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Discussion Starter #1 (Edited)
Was actually news to me on the braking performance Bolt vs. Toyota Corolla vs T M3:
60-0 Bolt 132 Foot braking CR recommended
https://www.consumerreports.org/2017-chevrolet-bolt/2017-chevrolet-bolt-review-shockingly-good/

60-0 Corolla 131 Foot braking

http://www.motortrend.com/cars/toyota/corolla/2018/2018-toyota-corolla-xse-first-test-review/

69-0 TM3 152 Foot braking ; CR Can NOT recommend it ...
https://www.cnbc.com/2018/05/21/tesla-shares-pare-gains-after-automaker-falls-short-of-consumer-report-recommendation.html
 

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With a two year wait to get a Model 3 I don’t believe that a negative CR recommendation will have much affect on sales.

Tesla still has more than 400,000 M3 reservations, but is currently only building about 2,500 - 3,000 a week. Even after Tesla eventually ramps up to 5,000 per week, it will be 2020 before all reservations are filled, provided most reservation holders become owners.

Also, improving braking performance, which was the main CR complaint, should be an issue that Tesla can address relatively quickly. I would assume that most Tesla reservation holders are already aware of the single-screen operational controls, which may be an issue for CR but is seen as a desirable feature by many.
 

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Odd: the Motor Trend road test reported a stopping distance of 119 feet from 60 mph for the Tesla Model 3:

http://www.motortrend.com/cars/tesla/model-3/2017/the-automobile-2-0-chevrolet-bolt-ev-premier-vs-nissan-leaf-sl-vs-tesla-model-3-long-range/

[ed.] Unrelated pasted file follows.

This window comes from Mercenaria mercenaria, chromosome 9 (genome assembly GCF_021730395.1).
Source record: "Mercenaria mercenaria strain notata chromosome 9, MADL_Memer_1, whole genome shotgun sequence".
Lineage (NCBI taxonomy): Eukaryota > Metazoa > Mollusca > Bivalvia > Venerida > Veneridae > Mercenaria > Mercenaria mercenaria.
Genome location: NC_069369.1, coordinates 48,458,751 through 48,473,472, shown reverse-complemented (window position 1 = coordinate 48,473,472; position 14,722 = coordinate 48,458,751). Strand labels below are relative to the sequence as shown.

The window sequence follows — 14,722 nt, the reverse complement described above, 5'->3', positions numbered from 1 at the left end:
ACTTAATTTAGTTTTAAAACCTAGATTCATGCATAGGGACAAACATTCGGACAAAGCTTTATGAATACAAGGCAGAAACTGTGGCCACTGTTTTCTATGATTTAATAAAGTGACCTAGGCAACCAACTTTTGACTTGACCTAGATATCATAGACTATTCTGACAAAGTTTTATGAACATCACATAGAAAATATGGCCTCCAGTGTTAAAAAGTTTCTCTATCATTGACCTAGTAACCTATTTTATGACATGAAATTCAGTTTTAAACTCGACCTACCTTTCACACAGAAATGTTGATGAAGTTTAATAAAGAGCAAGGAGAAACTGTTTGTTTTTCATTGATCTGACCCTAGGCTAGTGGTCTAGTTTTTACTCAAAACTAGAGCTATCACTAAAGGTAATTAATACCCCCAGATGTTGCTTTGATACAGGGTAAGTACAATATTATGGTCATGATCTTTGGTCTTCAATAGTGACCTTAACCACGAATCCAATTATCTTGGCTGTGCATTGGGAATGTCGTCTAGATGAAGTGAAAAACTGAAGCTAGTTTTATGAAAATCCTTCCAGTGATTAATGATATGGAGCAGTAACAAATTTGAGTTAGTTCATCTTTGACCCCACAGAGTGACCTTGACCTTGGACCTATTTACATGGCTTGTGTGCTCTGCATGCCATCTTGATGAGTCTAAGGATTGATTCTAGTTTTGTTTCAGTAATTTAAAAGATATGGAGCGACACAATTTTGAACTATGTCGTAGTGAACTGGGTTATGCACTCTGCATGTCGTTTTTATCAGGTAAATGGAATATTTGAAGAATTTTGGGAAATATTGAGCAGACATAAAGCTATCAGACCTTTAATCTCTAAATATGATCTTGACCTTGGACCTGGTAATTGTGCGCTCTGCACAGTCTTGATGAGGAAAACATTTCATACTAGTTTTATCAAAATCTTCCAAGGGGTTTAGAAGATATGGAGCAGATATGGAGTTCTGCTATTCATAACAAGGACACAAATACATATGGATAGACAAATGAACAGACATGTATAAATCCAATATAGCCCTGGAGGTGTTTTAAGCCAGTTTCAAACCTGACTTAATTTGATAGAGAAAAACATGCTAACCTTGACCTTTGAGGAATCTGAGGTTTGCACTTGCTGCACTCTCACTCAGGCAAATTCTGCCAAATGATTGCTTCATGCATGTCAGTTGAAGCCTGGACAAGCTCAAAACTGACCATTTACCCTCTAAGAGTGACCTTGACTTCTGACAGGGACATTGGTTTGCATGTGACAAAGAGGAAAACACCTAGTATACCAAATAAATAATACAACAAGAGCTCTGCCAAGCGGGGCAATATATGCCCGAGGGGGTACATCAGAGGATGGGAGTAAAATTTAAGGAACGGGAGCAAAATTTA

It was a Long Range version of the car, but I don't think that would make it stop in a shorter distance; if anything, the extra battery weight would increase the stopping distance.

This comparison road test has the Bolt stopping in 128 feet. With a decent set of tires, I'm sure it would do better.
 

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Odd: the Motor Trend road test reported a stopping distance of 119 feet from 60 mph for the Tesla Model 3:

http://www.motortrend.com/cars/tesla/model-3/2017/the-automobile-2-0-chevrolet-bolt-ev-premier-vs-nissan-leaf-sl-vs-tesla-model-3-long-range/

It was a Long Range version of the car, but I don't think that would make it stop in a shorter distance; if anything, the extra battery weight would increase the stopping distance.

This comparison road test has the Bolt stopping in 128 feet. With a decent set of tires, I'm sure it would do better.
Car & Driver noted braking issues in their test, one stop was 196 feet! Fred Flintstone could stop quicker than that.

Given all the early quality issues with the M3, and the apparent assembly line chaos (aka “production he**”), is there any surprise that the M3 still has production issues? Maybe Musk has already fired the robot that does brakes, he’s threatened to fire just about everyone else.